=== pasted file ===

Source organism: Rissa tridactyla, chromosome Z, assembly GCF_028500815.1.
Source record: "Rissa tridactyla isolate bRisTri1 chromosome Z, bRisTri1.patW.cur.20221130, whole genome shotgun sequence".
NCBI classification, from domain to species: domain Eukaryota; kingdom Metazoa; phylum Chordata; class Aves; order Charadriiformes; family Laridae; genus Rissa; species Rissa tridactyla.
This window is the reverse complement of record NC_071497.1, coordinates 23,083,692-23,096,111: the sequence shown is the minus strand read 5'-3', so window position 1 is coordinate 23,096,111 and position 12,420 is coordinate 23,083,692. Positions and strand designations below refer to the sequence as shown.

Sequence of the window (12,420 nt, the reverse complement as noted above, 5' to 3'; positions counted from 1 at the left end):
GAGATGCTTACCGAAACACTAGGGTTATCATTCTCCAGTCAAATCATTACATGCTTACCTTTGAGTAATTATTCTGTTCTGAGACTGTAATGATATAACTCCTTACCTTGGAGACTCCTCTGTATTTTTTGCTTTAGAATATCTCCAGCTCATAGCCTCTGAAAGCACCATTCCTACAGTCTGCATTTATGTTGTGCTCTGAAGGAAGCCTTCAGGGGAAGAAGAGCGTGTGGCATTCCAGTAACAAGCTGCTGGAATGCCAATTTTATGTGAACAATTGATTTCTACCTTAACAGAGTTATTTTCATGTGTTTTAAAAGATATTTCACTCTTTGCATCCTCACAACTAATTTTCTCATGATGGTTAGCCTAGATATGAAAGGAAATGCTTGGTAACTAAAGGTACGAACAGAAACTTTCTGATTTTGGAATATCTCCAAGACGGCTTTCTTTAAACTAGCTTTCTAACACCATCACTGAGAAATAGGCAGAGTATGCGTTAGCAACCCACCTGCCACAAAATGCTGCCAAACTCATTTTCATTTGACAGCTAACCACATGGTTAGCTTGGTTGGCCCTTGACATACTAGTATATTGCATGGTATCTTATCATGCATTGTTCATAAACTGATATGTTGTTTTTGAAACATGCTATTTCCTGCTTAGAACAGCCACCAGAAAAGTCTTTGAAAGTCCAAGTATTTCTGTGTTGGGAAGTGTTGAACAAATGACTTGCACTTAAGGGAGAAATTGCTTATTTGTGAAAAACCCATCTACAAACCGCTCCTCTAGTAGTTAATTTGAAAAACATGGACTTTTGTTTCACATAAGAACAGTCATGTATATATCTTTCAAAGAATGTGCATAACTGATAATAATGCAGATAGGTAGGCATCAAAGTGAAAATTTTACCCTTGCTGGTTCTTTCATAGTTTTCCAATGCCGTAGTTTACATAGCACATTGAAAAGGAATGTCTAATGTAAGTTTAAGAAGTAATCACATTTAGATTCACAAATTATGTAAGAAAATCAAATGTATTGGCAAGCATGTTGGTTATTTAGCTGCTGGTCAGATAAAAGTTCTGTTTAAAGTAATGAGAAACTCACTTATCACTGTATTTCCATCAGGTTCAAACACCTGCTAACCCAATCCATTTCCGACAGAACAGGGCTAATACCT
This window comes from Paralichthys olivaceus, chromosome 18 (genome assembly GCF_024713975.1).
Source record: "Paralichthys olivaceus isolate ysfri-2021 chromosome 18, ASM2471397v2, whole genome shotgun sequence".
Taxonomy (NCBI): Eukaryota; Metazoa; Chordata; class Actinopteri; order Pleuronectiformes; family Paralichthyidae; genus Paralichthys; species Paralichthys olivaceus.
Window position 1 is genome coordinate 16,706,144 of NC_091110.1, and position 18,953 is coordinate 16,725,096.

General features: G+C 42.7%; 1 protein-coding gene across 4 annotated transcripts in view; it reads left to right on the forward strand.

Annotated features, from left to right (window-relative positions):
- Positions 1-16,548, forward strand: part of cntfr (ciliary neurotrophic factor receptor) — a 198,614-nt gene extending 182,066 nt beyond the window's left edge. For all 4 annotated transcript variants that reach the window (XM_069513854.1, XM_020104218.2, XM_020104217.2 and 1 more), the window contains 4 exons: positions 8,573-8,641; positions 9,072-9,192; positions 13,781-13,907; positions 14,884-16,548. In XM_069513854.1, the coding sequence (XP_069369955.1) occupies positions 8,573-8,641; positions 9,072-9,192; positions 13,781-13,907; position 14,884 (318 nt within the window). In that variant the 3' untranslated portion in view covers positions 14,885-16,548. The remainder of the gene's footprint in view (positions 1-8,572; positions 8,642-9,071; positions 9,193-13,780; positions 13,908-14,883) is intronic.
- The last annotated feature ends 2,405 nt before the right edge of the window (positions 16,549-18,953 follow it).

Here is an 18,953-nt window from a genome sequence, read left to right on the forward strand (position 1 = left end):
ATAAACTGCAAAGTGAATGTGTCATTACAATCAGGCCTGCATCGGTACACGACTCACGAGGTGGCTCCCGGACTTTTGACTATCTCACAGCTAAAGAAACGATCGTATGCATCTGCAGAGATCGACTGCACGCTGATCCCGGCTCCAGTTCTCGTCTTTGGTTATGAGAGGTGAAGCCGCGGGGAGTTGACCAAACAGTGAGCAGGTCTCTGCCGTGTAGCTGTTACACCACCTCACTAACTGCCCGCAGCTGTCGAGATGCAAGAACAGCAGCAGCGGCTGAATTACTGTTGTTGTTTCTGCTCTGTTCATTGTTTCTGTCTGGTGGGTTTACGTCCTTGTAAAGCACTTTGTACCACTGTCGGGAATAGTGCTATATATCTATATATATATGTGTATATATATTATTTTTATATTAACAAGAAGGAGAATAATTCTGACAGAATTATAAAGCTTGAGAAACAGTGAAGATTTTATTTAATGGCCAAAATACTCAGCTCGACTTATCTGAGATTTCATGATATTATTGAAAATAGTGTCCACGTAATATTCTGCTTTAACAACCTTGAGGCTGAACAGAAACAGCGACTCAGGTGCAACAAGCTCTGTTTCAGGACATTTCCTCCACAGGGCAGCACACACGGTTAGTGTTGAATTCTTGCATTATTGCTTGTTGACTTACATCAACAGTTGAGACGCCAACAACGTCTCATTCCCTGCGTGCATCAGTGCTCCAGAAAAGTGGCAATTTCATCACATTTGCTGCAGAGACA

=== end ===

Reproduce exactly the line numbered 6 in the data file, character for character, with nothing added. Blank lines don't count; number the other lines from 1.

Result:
GAGATGCTTACCGAAACACTAGGGTTATCATTCTCCAGTCAAATCATTACATGCTTACCTTTGAGTAATTATTCTGTTCTGAGACTGTAATGATATAACTCCTTACCTTGGAGACTCCTCTGTATTTTTTGCTTTAGAATATCTCCAGCTCATAGCCTCTGAAAGCACCATTCCTACAGTCTGCATTTATGTTGTGCTCTGAAGGAAGCCTTCAGGGGAAGAAGAGCGTGTGGCATTCCAGTAACAAGCTGCTGGAATGCCAATTTTATGTGAACAATTGATTTCTACCTTAACAGAGTTATTTTCATGTGTTTTAAAAGATATTTCACTCTTTGCATCCTCACAACTAATTTTCTCATGATGGTTAGCCTAGATATGAAAGGAAATGCTTGGTAACTAAAGGTACGAACAGAAACTTTCTGATTTTGGAATATCTCCAAGACGGCTTTCTTTAAACTAGCTTTCTAACACCATCACTGAGAAATAGGCAGAGTATGCGTTAGCAACCCACCTGCCACAAAATGCTGCCAAACTCATTTTCATTTGACAGCTAACCACATGGTTAGCTTGGTTGGCCCTTGACATACTAGTATATTGCATGGTATCTTATCATGCATTGTTCATAAACTGATATGTTGTTTTTGAAACATGCTATTTCCTGCTTAGAACAGCCACCAGAAAAGTCTTTGAAAGTCCAAGTATTTCTGTGTTGGGAAGTGTTGAACAAATGACTTGCACTTAAGGGAGAAATTGCTTATTTGTGAAAAACCCATCTACAAACCGCTCCTCTAGTAGTTAATTTGAAAAACATGGACTTTTGTTTCACATAAGAACAGTCATGTATATATCTTTCAAAGAATGTGCATAACTGATAATAATGCAGATAGGTAGGCATCAAAGTGAAAATTTTACCCTTGCTGGTTCTTTCATAGTTTTCCAATGCCGTAGTTTACATAGCACATTGAAAAGGAATGTCTAATGTAAGTTTAAGAAGTAATCACATTTAGATTCACAAATTATGTAAGAAAATCAAATGTATTGGCAAGCATGTTGGTTATTTAGCTGCTGGTCAGATAAAAGTTCTGTTTAAAGTAATGAGAAACTCACTTATCACTGTATTTCCATCAGGTTCAAACACCTGCTAACCCAATCCATTTCCGACAGAACAGGGCTAATACCT